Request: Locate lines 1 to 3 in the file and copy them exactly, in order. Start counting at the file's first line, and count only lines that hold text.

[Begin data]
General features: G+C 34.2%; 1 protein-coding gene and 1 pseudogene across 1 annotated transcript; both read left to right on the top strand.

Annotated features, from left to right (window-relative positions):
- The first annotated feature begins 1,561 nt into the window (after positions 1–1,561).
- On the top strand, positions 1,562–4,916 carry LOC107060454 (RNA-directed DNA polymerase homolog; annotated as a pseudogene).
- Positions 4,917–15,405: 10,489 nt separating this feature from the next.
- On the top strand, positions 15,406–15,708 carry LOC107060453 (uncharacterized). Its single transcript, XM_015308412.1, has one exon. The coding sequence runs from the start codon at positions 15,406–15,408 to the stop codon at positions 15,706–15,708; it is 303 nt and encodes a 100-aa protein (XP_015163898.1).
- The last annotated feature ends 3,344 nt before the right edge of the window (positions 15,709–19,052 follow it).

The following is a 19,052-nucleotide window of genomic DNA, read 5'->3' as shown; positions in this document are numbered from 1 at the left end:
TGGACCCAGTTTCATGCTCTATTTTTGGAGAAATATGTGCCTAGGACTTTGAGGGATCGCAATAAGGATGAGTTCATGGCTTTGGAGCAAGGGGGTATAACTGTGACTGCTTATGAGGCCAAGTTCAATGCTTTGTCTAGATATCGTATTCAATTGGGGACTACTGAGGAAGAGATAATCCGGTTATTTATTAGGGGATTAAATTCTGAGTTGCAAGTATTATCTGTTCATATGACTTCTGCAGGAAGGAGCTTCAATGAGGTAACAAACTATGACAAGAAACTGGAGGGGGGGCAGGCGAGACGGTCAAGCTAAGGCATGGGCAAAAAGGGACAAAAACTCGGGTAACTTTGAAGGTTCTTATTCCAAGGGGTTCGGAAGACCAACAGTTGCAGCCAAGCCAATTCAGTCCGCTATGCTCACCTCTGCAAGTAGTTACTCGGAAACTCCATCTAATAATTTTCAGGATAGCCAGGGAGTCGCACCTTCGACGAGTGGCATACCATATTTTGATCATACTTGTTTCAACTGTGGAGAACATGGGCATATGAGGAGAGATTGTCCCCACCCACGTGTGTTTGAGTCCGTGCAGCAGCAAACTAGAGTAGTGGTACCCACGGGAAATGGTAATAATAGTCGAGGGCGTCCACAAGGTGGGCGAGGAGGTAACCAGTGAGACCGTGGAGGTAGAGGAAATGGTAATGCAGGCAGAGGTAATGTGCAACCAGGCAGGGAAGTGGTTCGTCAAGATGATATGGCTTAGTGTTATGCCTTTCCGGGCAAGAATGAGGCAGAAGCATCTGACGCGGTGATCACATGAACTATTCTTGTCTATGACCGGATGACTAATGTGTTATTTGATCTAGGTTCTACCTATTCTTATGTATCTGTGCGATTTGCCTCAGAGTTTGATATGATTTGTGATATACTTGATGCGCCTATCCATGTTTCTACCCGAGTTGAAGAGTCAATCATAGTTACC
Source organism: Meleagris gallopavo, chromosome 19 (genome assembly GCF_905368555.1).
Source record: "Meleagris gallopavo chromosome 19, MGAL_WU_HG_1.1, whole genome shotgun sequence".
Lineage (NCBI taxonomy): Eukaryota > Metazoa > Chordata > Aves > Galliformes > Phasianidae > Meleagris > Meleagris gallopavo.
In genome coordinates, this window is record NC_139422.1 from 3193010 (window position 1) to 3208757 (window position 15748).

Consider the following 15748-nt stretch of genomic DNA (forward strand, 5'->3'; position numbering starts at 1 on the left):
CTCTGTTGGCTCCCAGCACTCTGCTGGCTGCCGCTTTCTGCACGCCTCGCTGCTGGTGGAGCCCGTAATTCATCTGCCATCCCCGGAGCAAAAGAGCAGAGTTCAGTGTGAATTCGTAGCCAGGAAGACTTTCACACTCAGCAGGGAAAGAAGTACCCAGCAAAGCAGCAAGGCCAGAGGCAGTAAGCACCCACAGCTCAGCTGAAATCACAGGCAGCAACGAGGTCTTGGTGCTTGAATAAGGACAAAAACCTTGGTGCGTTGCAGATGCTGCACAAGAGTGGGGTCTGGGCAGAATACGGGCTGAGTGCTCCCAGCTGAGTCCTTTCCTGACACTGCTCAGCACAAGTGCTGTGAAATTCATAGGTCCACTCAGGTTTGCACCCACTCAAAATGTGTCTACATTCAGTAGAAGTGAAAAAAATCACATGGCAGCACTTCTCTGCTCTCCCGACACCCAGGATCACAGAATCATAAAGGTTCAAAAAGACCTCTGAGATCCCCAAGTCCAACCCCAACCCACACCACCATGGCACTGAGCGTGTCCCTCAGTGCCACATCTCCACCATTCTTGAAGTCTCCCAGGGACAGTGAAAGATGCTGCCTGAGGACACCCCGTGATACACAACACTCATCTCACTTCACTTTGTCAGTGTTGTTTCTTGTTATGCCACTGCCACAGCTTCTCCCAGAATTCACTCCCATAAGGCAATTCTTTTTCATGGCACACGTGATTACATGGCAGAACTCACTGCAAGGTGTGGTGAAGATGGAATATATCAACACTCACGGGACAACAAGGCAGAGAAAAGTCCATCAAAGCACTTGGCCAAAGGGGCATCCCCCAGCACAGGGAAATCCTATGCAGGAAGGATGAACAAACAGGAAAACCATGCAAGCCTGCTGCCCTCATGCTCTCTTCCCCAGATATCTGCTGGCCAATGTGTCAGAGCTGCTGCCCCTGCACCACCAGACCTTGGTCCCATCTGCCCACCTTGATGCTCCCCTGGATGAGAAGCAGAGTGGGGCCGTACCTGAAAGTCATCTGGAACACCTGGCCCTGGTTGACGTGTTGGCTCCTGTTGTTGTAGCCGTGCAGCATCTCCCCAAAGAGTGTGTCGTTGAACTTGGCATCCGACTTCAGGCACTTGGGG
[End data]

General features: G+C 34.2%; 1 protein-coding gene and 1 pseudogene across 1 annotated transcript; both read left to right on the top strand.

Annotated features, from left to right (window-relative positions):
- The first annotated feature begins 1,561 nt into the window (after positions 1–1,561).